Class in Session – Carl Sutton in the House

foto courtesy of The Boston Shaker

Vermouth has moved out of the shadows of mixology and  gained respect both as an ingredient but also as an aperitif. Once upon a time, Carl Sutton realized that he could and would make Vermouth and he did; we are now the beneficiaries of that epiphany.  On Oct. 29th, Carl gave a guided tasting of four Vermouths and a deconstructed tasting of his own Sutton Cellars Brown Label Vermouth at The Boston Shaker, the go-to store for both home and industry mixologists – all things “cocktail” can be found at The Boston Shaker. Proprietor Adam Lantheaume passionately spreads the cocktail gospel; we at WDWU sponsored a cocktail class with Adam last winter that was a highlight of our Sunday Night Supper Club series. Carl Sutton is the force behind Sutton Cellars, a small winery located in the Dogpatch of  San Francisco, a culinary-rich neighborhood with such denizens as Michael Recchiuti, the noted chocolatier.  Carl  produces wonderful natural – wild yeast, unfiltered, unfined – wines –  his Rattlesnake Rose was one of our featured wines at last summer’s Rose Rountable –  and he was in Boston promoting his wines and Vermouth. 

The class was “industry ” heavy – several bartenders, a food and beverage consultant, a pastry chef and a brewmaster. And Carl was the perfect teacher. He likes to talk, talks well but most importantly knows what he’s talking about. We began with four Vermouths – Dolin Dry, Noilly Prat Dry, Martini and Rossi Rosato and the mother of all modern Vermouths, Carpano Antica Formula. Carl pointed out the difference between the oxidized style of the Noilly Prat with the non-oxidized Dolin and the different flavor profile – the Dolin delicate and floral, the Noilly Prat with a more vegetal cast.  The M&R Rosato is newly available in the American market and is a blend of pomegranate, raspberry, lemon and cinnamon. It is as as delicious as it sounds. The Carpano was noted for its prominent cola flavor, a result of the caramel used in sweeting this Vermouth. After tasting the four Vermouths, we moved on to Carl’s own. To a certain extent, Carl had deconstructed his Vermouth for this tasting. Of the seventeen botanicals he uses, he presented three – chamomile, dried orange peel and rosemary, each macerated in Carl’s base of  white wine fortified with brandy. The fun was in comparing these three flavors with the finished product. Throughout the class, Carl dispensed much information ranging from cocktail recipes to the San Francisco food and beverage scene to the folly of bad design to print sources of cocktail lore. He also discussed products he was working on such as a digestif and a sweet red Vermouth which, unlike traditional sweet Vermouth, is based upon red wine. But there were somethings he wouldn’t talk about – the exact seventeen botanicals and the sweetener he uses in his Vermouth. Even though he claimed to have only done this type of tasting once before, Carl never missed a beat – the class was informative, enjoyable and a great opportunity to meet the creator of a wonderful Vermouth.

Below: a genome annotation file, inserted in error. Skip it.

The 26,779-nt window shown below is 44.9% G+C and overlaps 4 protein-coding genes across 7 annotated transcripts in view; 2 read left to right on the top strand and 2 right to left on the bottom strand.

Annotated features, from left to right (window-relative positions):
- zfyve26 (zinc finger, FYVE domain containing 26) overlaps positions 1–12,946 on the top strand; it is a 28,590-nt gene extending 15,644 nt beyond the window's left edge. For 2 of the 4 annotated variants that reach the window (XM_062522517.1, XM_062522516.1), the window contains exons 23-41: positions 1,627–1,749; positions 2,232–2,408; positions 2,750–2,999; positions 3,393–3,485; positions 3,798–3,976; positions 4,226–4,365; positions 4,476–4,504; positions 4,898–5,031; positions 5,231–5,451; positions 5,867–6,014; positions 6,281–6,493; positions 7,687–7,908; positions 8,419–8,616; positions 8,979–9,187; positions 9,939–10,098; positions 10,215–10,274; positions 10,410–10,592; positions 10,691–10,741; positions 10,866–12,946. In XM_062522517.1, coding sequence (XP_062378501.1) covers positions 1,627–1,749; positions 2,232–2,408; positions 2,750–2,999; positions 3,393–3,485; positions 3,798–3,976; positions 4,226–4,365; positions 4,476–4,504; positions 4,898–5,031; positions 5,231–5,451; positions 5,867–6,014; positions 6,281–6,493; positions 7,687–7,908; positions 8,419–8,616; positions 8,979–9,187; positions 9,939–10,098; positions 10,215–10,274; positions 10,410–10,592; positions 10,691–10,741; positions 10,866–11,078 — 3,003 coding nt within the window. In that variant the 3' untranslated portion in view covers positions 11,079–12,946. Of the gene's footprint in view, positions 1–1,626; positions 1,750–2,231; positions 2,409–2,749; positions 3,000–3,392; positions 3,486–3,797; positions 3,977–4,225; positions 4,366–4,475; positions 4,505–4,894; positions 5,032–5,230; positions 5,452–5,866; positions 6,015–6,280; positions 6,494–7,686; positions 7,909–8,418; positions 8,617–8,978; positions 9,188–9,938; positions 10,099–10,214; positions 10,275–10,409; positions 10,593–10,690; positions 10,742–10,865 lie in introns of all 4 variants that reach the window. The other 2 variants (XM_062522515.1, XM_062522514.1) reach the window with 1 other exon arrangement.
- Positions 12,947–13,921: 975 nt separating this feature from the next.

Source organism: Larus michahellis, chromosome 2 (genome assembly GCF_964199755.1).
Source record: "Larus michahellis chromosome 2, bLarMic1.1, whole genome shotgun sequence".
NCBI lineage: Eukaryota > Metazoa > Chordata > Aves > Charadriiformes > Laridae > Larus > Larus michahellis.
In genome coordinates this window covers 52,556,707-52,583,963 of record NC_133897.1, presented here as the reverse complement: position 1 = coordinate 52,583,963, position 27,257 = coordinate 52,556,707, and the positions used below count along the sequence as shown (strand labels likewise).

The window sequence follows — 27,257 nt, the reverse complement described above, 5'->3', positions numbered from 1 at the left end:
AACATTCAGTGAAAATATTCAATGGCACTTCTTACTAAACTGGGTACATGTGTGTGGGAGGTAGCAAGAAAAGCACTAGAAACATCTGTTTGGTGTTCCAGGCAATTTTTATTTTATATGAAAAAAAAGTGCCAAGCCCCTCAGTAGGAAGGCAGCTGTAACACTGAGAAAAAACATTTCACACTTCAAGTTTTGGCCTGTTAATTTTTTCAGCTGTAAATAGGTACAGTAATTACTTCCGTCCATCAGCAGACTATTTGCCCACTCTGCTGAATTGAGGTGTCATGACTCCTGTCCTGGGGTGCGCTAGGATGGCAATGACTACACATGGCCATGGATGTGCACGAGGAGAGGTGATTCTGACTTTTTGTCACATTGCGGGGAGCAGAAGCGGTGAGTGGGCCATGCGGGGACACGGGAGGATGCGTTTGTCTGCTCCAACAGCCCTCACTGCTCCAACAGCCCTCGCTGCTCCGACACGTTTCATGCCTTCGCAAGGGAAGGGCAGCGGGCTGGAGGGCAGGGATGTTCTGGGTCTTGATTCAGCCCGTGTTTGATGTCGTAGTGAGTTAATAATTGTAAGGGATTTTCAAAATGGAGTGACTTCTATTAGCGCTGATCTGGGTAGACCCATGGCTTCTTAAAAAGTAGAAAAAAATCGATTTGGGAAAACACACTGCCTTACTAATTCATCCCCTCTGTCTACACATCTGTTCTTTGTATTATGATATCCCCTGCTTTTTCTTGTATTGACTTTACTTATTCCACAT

Also, kudos to Adam and his staff for such a well organized tasting. And the snacks were most thoughtful. 

For more information about upcoming classes at The Boston Shaker, check out the website.

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